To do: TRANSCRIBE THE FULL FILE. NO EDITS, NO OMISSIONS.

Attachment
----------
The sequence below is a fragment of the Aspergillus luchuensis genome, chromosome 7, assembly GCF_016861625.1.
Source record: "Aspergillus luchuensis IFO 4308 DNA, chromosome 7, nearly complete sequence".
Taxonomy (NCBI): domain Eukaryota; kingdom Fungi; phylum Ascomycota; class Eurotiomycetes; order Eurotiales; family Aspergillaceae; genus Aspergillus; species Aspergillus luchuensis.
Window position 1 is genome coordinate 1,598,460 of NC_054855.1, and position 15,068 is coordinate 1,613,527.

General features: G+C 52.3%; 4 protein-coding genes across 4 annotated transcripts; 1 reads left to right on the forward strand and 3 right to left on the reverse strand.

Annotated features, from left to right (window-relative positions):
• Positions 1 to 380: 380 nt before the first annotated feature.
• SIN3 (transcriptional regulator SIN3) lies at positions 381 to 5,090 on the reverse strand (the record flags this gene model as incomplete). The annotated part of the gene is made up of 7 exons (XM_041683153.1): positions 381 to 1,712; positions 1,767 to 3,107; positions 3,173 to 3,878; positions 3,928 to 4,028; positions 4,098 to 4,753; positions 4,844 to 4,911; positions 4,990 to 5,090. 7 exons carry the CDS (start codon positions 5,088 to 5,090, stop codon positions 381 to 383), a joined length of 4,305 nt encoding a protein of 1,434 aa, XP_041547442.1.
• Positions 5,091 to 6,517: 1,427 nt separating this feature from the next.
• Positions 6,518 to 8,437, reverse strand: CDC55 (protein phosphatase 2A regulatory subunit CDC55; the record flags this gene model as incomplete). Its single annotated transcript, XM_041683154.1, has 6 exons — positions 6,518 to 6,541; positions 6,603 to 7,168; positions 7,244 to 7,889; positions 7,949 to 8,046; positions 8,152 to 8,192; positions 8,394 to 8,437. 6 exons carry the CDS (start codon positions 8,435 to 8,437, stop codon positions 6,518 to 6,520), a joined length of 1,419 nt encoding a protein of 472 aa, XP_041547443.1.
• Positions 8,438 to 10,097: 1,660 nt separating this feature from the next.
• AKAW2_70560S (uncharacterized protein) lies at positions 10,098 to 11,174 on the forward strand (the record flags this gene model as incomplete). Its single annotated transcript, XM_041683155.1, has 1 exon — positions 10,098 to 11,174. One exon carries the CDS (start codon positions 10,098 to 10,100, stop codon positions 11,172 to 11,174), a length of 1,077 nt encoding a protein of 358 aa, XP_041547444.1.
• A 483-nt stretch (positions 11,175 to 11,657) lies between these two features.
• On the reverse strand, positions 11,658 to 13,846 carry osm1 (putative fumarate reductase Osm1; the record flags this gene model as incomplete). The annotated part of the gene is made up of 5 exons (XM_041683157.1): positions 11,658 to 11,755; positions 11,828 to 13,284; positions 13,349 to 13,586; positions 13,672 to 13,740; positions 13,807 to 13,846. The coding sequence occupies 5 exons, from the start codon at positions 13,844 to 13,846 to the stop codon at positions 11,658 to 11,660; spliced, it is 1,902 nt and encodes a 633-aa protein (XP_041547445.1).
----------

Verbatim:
The sequence below is a fragment of the Aspergillus luchuensis genome, chromosome 7, assembly GCF_016861625.1.
Source record: "Aspergillus luchuensis IFO 4308 DNA, chromosome 7, nearly complete sequence".
Taxonomy (NCBI): domain Eukaryota; kingdom Fungi; phylum Ascomycota; class Eurotiomycetes; order Eurotiales; family Aspergillaceae; genus Aspergillus; species Aspergillus luchuensis.
Window position 1 is genome coordinate 1,598,460 of NC_054855.1, and position 15,068 is coordinate 1,613,527.

General features: G+C 52.3%; 4 protein-coding genes across 4 annotated transcripts; 1 reads left to right on the forward strand and 3 right to left on the reverse strand.

Annotated features, from left to right (window-relative positions):
• Positions 1 to 380: 380 nt before the first annotated feature.
• SIN3 (transcriptional regulator SIN3) lies at positions 381 to 5,090 on the reverse strand (the record flags this gene model as incomplete). The annotated part of the gene is made up of 7 exons (XM_041683153.1): positions 381 to 1,712; positions 1,767 to 3,107; positions 3,173 to 3,878; positions 3,928 to 4,028; positions 4,098 to 4,753; positions 4,844 to 4,911; positions 4,990 to 5,090. 7 exons carry the CDS (start codon positions 5,088 to 5,090, stop codon positions 381 to 383), a joined length of 4,305 nt encoding a protein of 1,434 aa, XP_041547442.1.
• Positions 5,091 to 6,517: 1,427 nt separating this feature from the next.
• Positions 6,518 to 8,437, reverse strand: CDC55 (protein phosphatase 2A regulatory subunit CDC55; the record flags this gene model as incomplete). Its single annotated transcript, XM_041683154.1, has 6 exons — positions 6,518 to 6,541; positions 6,603 to 7,168; positions 7,244 to 7,889; positions 7,949 to 8,046; positions 8,152 to 8,192; positions 8,394 to 8,437. 6 exons carry the CDS (start codon positions 8,435 to 8,437, stop codon positions 6,518 to 6,520), a joined length of 1,419 nt encoding a protein of 472 aa, XP_041547443.1.
• Positions 8,438 to 10,097: 1,660 nt separating this feature from the next.
• AKAW2_70560S (uncharacterized protein) lies at positions 10,098 to 11,174 on the forward strand (the record flags this gene model as incomplete). Its single annotated transcript, XM_041683155.1, has 1 exon — positions 10,098 to 11,174. One exon carries the CDS (start codon positions 10,098 to 10,100, stop codon positions 11,172 to 11,174), a length of 1,077 nt encoding a protein of 358 aa, XP_041547444.1.
• A 483-nt stretch (positions 11,175 to 11,657) lies between these two features.
• On the reverse strand, positions 11,658 to 13,846 carry osm1 (putative fumarate reductase Osm1; the record flags this gene model as incomplete). The annotated part of the gene is made up of 5 exons (XM_041683157.1): positions 11,658 to 11,755; positions 11,828 to 13,284; positions 13,349 to 13,586; positions 13,672 to 13,740; positions 13,807 to 13,846. The coding sequence occupies 5 exons, from the start codon at positions 13,844 to 13,846 to the stop codon at positions 11,658 to 11,660; spliced, it is 1,902 nt and encodes a 633-aa protein (XP_041547445.1).